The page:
I ate the best hotdog I’d had all year that day.  (In hindsight, I’m guessing the cafe was in the Christian quarter, which would explain why it tasted better than anything I’d had in Turkey...)  Supper proved a little more difficult because we couldn’t read the Arabic on the menu.  After much gesturing on our part, and much blank staring on the part of our waiter, we were about to resort to the “point-and-hope-it’s-good” method when I had a flash of divine inspiration and asked if our waiter spoke French.  We might have had something more interesting and local to eat if I could remember more than a few words, but the “pommes frites” and “poulet” were definitely satisfactory, if only for the fact that ordering them felt like some colossal traveler’s victory.

Plastered all around town were posters of a thin man with smiling eyes and a small moustache.  When we asked a shopkeeper about him, he told us that he was their recently re-elected president.  I asked if he’d voted for Assad and he shrugged and said, “Everyone did.  There was no other candidate.”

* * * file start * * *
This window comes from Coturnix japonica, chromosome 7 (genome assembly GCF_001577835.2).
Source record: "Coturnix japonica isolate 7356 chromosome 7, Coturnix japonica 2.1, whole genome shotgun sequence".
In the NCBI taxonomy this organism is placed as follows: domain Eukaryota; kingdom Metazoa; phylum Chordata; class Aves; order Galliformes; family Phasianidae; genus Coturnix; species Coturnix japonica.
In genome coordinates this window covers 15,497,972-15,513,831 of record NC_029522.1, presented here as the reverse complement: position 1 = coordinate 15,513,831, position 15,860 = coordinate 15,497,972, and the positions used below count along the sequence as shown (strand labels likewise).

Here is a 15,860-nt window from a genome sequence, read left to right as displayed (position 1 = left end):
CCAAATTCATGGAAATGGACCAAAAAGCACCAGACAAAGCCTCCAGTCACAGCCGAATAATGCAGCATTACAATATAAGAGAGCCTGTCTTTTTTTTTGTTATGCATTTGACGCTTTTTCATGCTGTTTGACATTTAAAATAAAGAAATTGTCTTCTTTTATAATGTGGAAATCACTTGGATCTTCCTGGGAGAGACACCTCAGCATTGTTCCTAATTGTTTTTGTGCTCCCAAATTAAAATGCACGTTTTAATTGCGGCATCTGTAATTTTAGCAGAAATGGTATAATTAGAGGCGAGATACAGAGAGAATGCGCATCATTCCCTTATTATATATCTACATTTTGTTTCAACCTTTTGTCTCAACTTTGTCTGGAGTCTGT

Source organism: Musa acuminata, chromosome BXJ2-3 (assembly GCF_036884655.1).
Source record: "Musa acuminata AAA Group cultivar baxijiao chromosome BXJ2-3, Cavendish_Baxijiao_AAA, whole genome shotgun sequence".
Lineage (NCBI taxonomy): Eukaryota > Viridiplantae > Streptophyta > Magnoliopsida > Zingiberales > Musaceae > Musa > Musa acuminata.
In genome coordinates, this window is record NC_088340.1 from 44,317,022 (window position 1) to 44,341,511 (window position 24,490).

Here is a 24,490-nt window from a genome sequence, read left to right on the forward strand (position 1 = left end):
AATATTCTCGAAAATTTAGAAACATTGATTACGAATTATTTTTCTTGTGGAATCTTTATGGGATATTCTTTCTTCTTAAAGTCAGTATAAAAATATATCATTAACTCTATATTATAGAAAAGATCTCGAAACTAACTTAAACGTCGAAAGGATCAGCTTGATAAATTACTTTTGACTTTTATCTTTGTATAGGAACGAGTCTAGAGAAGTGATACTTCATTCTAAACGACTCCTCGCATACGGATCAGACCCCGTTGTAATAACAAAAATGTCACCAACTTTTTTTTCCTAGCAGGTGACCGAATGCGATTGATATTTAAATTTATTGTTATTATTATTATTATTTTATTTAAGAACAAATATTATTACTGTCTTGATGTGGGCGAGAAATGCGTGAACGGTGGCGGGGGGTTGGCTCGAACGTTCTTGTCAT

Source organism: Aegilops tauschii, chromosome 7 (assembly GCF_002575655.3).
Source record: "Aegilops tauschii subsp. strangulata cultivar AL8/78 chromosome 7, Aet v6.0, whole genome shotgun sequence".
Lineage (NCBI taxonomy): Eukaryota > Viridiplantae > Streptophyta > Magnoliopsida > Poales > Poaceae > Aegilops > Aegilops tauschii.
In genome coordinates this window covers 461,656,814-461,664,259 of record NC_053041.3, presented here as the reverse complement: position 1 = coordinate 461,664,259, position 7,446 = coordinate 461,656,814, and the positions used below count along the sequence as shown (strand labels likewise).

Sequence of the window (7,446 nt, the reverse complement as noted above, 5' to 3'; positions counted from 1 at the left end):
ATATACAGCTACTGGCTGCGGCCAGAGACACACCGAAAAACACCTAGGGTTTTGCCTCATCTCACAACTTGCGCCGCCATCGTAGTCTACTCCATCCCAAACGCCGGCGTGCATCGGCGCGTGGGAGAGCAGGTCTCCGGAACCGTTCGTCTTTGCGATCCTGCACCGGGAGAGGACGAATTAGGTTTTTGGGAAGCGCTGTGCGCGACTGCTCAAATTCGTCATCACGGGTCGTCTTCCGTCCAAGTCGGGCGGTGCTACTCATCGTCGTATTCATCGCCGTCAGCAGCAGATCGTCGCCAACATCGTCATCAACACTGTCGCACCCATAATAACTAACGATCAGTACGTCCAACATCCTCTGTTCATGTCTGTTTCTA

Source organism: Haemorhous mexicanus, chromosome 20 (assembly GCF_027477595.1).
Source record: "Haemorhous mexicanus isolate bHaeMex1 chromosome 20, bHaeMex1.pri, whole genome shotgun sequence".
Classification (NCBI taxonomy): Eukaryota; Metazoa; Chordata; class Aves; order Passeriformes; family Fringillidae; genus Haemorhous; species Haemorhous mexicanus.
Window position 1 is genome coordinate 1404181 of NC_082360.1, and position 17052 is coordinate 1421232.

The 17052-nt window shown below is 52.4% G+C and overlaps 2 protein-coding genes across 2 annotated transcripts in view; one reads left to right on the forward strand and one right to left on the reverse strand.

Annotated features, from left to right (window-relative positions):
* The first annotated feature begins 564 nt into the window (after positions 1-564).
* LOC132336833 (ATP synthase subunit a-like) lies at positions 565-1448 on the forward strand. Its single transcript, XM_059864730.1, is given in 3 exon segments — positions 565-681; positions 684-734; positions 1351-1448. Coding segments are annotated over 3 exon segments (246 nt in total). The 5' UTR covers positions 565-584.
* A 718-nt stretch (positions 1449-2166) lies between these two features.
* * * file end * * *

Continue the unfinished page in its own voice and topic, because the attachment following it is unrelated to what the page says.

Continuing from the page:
When I watch the news, I think about the refugees that have poured through the Bab Al-Hawa crossing by the thousands to reach the tent camps in Reyhanlı on the Turkish side.  I hope none of them got hassled on their way through.  The least we can do is give them a safe place to sleep.  I think about the kid who served us our pommes frites and I wonder if he’s sleeping in one of those tents tonight, and whether or not he's cold.  I wonder if all those hundreds-of-years-old houses in the old quarter around the souk are still standing or if the narrow, winding streets are now choked with their honey-coloured rubble.  I wonder if that jellaba-seller is still measuring inseams and pouring tea for customers, or if he’s been forced to close up shop in order to man a rocket launcher in a bullet riddled apartment building.  And I pray his jellaba isn’t one of the ones we see sticking out from under a bloody sheet on CNN.